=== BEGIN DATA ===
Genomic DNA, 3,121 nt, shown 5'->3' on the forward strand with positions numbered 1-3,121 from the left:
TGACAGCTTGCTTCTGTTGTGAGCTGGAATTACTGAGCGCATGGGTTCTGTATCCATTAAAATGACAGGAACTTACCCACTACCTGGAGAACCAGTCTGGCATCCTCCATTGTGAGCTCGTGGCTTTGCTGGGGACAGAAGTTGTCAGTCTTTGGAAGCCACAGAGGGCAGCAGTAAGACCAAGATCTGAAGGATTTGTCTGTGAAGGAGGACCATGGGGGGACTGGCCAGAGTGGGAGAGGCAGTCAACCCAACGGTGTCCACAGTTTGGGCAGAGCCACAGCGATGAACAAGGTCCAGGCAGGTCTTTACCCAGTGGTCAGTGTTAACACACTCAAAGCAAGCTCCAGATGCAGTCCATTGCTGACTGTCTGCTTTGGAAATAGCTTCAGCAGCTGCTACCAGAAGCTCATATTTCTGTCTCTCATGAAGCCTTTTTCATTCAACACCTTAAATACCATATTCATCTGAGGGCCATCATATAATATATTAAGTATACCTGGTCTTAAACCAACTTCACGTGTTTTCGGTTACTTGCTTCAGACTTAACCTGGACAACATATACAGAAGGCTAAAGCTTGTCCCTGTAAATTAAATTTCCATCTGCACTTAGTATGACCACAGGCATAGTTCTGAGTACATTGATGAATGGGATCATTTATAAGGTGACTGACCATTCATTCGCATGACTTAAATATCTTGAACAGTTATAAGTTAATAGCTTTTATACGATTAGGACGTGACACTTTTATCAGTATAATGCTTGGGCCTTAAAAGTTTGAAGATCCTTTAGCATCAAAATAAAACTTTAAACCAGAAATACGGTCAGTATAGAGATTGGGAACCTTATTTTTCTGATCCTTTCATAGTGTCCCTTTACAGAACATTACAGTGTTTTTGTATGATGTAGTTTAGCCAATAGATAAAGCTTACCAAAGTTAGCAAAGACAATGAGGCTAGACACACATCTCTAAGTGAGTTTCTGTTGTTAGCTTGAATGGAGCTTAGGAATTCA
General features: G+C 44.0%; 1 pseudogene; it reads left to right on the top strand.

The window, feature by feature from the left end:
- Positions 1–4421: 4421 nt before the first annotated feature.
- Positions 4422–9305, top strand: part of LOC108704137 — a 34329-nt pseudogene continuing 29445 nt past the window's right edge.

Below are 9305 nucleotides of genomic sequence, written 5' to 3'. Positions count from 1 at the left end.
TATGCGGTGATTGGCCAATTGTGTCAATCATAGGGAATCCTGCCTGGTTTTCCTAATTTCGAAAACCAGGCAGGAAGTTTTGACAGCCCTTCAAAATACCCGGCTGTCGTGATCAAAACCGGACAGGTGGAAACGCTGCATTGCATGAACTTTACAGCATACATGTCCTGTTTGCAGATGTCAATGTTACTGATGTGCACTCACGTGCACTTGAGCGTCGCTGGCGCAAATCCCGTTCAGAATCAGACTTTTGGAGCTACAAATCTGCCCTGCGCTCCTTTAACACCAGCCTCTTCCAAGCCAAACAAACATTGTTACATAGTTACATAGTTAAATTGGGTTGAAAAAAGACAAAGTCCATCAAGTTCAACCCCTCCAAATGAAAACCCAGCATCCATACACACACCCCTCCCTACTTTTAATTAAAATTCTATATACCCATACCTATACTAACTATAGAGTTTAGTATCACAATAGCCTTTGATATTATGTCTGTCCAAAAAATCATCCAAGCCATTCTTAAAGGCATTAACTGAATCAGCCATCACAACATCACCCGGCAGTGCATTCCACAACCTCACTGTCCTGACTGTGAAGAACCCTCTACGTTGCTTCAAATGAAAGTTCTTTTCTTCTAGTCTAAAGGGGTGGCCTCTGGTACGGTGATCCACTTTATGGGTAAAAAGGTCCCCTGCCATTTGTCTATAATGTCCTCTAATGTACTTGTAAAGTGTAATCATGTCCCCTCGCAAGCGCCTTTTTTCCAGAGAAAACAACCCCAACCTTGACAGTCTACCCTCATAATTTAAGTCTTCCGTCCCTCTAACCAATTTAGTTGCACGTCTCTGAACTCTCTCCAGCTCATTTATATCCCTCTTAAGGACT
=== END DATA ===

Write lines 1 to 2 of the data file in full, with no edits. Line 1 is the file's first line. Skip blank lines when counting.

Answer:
Genomic DNA, 3,121 nt, shown 5'->3' on the forward strand with positions numbered 1-3,121 from the left:
TGACAGCTTGCTTCTGTTGTGAGCTGGAATTACTGAGCGCATGGGTTCTGTATCCATTAAAATGACAGGAACTTACCCACTACCTGGAGAACCAGTCTGGCATCCTCCATTGTGAGCTCGTGGCTTTGCTGGGGACAGAAGTTGTCAGTCTTTGGAAGCCACAGAGGGCAGCAGTAAGACCAAGATCTGAAGGATTTGTCTGTGAAGGAGGACCATGGGGGGACTGGCCAGAGTGGGAGAGGCAGTCAACCCAACGGTGTCCACAGTTTGGGCAGAGCCACAGCGATGAACAAGGTCCAGGCAGGTCTTTACCCAGTGGTCAGTGTTAACACACTCAAAGCAAGCTCCAGATGCAGTCCATTGCTGACTGTCTGCTTTGGAAATAGCTTCAGCAGCTGCTACCAGAAGCTCATATTTCTGTCTCTCATGAAGCCTTTTTCATTCAACACCTTAAATACCATATTCATCTGAGGGCCATCATATAATATATTAAGTATACCTGGTCTTAAACCAACTTCACGTGTTTTCGGTTACTTGCTTCAGACTTAACCTGGACAACATATACAGAAGGCTAAAGCTTGTCCCTGTAAATTAAATTTCCATCTGCACTTAGTATGACCACAGGCATAGTTCTGAGTACATTGATGAATGGGATCATTTATAAGGTGACTGACCATTCATTCGCATGACTTAAATATCTTGAACAGTTATAAGTTAATAGCTTTTATACGATTAGGACGTGACACTTTTATCAGTATAATGCTTGGGCCTTAAAAGTTTGAAGATCCTTTAGCATCAAAATAAAACTTTAAACCAGAAATACGGTCAGTATAGAGATTGGGAACCTTATTTTTCTGATCCTTTCATAGTGTCCCTTTACAGAACATTACAGTGTTTTTGTATGATGTAGTTTAGCCAATAGATAAAGCTTACCAAAGTTAGCAAAGACAATGAGGCTAGACACACATCTCTAAGTGAGTTTCTGTTGTTAGCTTGAATGGAGCTTAGGAATTCA